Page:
Medical anthropologist Caroline Smith-Morris has been studying the social factors contributing to a rise in diabetes among Pima Indians for over 15 years. Her research is helping the biomedical community move in new directions to improve disease outcomes.
Anthropologist Caroline Brettell joins actress Carol Burnett, musician John Legend, immunologist James Allison and other renowned leaders in various fields as a newly elected member of the American Academy of Arts and Sciences. The author or editor of nearly 20 books, Brettell’s research centers on ethnicity, migration and the immigrant experience.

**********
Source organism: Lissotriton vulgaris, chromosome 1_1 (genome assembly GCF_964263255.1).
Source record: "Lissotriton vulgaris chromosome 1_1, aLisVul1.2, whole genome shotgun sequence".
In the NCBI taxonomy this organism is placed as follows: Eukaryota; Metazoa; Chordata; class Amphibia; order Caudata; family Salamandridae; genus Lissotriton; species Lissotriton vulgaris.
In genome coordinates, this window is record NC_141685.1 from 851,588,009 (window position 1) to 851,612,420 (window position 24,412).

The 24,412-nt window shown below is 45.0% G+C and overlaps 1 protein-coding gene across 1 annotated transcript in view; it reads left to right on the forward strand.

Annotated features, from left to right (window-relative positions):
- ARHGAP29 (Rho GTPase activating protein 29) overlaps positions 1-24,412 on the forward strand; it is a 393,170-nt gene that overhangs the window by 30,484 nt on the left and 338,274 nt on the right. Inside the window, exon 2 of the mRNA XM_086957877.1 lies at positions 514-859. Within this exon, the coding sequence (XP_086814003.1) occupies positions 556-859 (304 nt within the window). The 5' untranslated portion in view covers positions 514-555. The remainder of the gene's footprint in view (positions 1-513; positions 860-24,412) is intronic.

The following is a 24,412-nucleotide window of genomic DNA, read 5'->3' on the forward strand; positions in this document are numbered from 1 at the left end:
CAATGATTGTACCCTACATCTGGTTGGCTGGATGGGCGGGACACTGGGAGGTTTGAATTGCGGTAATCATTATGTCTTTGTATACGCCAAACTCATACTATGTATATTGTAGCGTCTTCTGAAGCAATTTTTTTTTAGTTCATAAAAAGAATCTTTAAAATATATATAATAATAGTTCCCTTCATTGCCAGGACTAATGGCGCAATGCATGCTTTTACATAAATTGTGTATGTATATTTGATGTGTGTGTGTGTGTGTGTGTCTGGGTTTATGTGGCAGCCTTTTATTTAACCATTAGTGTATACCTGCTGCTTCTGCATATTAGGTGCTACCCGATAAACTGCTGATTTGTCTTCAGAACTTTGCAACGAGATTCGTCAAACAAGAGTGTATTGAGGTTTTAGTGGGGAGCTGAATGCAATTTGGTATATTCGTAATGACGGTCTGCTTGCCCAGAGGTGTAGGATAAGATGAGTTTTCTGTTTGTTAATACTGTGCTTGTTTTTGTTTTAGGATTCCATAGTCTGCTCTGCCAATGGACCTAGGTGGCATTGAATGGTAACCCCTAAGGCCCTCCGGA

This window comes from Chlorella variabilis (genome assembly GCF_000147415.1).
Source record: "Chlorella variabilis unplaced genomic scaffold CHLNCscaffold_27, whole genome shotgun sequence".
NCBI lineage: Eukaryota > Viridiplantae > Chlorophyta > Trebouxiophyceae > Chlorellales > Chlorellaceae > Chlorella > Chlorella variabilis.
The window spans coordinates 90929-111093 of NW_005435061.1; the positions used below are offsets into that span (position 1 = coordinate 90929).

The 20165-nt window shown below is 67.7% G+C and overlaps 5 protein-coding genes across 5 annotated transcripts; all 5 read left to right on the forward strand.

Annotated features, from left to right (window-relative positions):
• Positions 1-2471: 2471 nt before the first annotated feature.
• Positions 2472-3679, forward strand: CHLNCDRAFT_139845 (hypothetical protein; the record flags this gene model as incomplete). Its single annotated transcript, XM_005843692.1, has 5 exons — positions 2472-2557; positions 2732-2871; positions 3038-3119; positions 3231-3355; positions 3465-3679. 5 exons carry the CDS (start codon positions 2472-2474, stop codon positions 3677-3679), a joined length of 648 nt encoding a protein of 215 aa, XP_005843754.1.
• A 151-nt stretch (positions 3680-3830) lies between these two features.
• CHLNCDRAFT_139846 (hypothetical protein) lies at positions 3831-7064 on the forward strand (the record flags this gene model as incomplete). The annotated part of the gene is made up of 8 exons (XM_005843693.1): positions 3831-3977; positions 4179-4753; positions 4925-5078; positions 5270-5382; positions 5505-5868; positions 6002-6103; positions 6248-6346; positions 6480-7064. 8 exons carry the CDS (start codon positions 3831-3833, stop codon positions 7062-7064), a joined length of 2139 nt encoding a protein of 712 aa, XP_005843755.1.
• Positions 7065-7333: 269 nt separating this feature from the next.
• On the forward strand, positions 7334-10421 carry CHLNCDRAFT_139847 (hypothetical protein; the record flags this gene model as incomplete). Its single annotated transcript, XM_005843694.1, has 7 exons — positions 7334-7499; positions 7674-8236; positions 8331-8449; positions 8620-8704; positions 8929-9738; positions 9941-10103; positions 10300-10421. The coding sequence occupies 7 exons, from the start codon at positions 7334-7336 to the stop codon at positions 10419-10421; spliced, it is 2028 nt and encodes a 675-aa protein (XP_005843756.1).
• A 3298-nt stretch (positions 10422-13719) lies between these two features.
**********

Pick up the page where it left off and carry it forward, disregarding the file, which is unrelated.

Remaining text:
William Tsutsui has been dean of Dedman College of Humanities and Sciences since July 2010 but already he has made news. Tsutsui was blogging about his experiences with the Japanese American Leadership Delegation that was visiting Tokyo when the earthquake and tsunami hit Japan March 11. His interviews and SMU Adventures blog provided media outlets (from The New York Times and NBC Nightly News to CNN and The Dallas Morning News) with an eyewitness account of the natural disaster’s impact on Japan. In fact, Tsutsui’s quote comparing the movement of downtown skyscrapers to “trees swaying in the breeze” was the Times’ quote of the day March 12. He also has spoken to numerous student groups on the subject. Tsutsui, a specialist in modern Japanese business and economic history, joined SMU from the University of Kansas, where he served as associate dean for international studies in the College of Arts and Sciences, professor of history and director of the Kansas Consortium for Teaching About Asia. He received M.A. and Ph.D. degrees in history from Princeton University, a Master of Letters in modern Japanese history from Oxford University’s Corpus Christi College and graduated summa cum laude from Harvard University with a Bachelor of Arts in East Asian Studies. As dean of the largest of SMU’s seven schools, Tsutsui has been promoting the benefits of a liberal arts education to numerous alumni and SMU constituents and [...]